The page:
A benefit of having a higher emotional intelligence is the ability to be more empathetic towards others when they're feeling down (or up), and having a greater ability to understand ones own feelings and make better decisions with this insight.
A new study carried out at the University of Toronto and published in the journal Psychological Science (1), suggests emotional skills can be used for good or evil.
(Cue Darth Vaders breathing sounds)
Here's an excerpt from the press release:
"In one study, the researchers had participants fill out a survey on how strong their “moral identity” is—whether it’s central to their sense of self that they treat other people with kindness and compassion. Then they had people take part in a game that tests how their behavior benefits the group. (Each person chose how many points to take from a pool; the more points you take, the better your chance of winning a lottery, but if everyone takes the maximum points, there will be no lottery.) People who have a high moral identity were kinder to others in the group—even more so if they were good at emotional regulation.
In another study, they did much the same, but for the dark side; they asked people how Machiavellian they are—for example, if they agree that “anyone who completely trusts anyone else is asking for trouble.” Then the participants answered questions about a number of behaviors, for example if they’d ever publicly embarrassed someone at work. People who were Machiavellian were more likely to have treated their coworkers badly—particularly if they were good at emotional regulation.
“Emotional intelligence is not character,” Côté says. “It’s like any set of skills that we have—verbal, mathematical, analytical—these are skills that can be used to promote moral goals or selfish goals.” Some employers are training people in emotional intelligence with the hope that it will make employees beneficial to the group. But, these results suggest, better emotional intelligence can also help people treat each other badly if they are inclined to do so. The results also suggest that training employees on emotional intelligence or EI may be a good thing as long as it is combined with enforcing guidelines for ethical conduct in the workplace."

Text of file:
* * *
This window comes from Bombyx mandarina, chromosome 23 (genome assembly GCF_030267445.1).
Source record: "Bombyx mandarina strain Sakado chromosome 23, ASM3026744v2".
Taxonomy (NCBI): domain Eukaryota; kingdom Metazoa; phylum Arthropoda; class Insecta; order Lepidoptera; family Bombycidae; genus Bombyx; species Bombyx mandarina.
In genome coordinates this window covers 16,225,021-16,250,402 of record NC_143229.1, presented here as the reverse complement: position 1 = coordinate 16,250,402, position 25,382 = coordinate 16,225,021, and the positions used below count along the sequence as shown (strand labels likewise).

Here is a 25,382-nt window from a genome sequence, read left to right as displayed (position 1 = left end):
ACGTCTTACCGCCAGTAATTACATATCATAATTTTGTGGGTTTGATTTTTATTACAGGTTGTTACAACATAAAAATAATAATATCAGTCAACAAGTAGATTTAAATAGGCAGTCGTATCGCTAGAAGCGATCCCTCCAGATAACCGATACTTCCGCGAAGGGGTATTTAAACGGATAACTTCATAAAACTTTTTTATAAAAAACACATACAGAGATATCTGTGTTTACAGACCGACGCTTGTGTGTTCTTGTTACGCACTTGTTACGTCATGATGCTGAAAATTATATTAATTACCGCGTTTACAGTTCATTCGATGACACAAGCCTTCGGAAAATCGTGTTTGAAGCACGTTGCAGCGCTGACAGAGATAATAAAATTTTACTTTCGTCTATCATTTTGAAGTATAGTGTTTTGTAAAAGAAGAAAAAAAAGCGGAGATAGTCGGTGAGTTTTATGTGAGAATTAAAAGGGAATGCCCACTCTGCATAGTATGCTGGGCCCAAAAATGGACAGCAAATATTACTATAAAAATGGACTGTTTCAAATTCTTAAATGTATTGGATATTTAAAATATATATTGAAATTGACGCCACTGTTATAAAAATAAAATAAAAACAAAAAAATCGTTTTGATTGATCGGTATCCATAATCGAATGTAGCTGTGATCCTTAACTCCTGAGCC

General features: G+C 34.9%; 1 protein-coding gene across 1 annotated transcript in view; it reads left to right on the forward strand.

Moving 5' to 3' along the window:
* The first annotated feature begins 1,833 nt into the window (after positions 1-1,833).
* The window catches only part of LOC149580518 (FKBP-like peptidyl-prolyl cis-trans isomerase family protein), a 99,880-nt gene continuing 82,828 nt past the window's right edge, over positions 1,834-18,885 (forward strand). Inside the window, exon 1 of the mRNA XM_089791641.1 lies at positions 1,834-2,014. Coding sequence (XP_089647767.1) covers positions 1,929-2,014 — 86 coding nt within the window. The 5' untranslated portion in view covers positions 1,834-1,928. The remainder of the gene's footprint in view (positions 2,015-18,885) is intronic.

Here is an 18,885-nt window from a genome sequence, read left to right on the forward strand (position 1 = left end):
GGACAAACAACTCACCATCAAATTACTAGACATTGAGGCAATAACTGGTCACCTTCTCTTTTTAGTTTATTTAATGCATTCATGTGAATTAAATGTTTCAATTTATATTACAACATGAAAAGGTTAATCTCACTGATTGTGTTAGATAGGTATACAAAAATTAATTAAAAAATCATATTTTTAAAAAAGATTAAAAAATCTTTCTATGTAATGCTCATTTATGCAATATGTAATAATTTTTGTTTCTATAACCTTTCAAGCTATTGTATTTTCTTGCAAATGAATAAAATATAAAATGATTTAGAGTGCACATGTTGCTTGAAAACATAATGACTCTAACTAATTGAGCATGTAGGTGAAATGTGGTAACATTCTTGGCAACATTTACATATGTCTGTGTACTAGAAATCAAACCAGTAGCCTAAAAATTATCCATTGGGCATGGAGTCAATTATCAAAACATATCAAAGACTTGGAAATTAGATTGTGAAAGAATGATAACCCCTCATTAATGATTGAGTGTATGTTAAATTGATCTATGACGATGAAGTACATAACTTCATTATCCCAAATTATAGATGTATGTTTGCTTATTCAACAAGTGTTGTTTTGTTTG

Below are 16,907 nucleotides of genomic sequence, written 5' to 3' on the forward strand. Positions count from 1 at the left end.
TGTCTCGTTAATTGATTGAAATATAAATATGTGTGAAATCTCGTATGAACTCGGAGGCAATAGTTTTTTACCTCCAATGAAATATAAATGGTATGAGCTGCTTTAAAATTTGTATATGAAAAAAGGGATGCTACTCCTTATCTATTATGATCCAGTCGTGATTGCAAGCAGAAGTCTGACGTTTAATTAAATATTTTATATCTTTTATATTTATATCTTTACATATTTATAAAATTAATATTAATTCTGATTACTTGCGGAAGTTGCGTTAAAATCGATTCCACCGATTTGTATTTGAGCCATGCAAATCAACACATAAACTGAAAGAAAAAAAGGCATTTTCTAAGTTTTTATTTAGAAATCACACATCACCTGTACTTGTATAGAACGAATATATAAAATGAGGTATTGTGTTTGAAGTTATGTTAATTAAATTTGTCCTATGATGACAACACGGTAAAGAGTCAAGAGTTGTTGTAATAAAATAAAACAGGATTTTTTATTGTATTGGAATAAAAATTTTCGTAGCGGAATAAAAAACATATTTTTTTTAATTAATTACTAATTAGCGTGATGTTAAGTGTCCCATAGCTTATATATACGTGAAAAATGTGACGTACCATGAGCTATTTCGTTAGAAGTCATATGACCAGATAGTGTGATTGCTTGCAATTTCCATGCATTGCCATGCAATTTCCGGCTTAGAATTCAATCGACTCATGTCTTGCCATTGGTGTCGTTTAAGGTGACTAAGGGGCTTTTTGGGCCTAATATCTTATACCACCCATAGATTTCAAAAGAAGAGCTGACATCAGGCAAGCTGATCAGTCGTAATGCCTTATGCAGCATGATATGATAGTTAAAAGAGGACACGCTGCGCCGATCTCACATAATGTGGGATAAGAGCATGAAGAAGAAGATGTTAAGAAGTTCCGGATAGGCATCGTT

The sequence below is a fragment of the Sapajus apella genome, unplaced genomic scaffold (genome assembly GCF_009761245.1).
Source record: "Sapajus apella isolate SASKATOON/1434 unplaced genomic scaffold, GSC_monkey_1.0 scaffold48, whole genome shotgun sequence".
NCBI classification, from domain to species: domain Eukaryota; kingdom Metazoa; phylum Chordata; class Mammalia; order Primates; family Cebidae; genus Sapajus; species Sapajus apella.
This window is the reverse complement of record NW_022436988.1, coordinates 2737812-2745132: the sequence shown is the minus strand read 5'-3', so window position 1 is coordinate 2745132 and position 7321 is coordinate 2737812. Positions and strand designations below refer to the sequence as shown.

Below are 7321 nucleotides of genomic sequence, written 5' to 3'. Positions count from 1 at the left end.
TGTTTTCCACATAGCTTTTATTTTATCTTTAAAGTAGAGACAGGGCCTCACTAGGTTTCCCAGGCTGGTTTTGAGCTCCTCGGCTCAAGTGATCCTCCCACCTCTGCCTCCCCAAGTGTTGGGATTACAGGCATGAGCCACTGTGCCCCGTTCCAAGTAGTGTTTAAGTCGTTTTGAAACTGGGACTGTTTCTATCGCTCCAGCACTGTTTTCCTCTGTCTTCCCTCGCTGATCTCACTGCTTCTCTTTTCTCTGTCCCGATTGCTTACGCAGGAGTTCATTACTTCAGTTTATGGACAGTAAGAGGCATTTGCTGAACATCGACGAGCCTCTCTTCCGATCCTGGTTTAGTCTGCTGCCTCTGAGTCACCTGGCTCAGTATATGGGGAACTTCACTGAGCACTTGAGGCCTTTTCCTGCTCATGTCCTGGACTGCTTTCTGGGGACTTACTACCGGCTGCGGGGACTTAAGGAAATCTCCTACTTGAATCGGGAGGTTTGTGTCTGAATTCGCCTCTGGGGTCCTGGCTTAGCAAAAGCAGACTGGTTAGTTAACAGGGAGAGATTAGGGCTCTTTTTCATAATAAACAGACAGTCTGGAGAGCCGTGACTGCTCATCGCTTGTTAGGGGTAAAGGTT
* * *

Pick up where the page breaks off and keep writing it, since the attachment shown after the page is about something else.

That bully who knows how to push your buttons? You might begrudge their seemingly ignorant behaviour, but chances are they're actually pretty bright but choose to use their insight to make you feel like crap and therefore carry out their evil sith-like schemes.
So work on being more in tune with human emotions, but beware the power of the dark side. Use your new power for good : )
Yes, I am a sci-fi nerd. No apologies.
(1) Press release: Dr. Jekyll and Mr. Hyde: The Two Sides of Emotional Intelligence - Association for Psychological Science (Authors, Stephane Cote, Katy DeCelles, Julie McCarthy, Ivona Hideg- University of Toronto, and Gerben van Kleef- University of Amsterdam).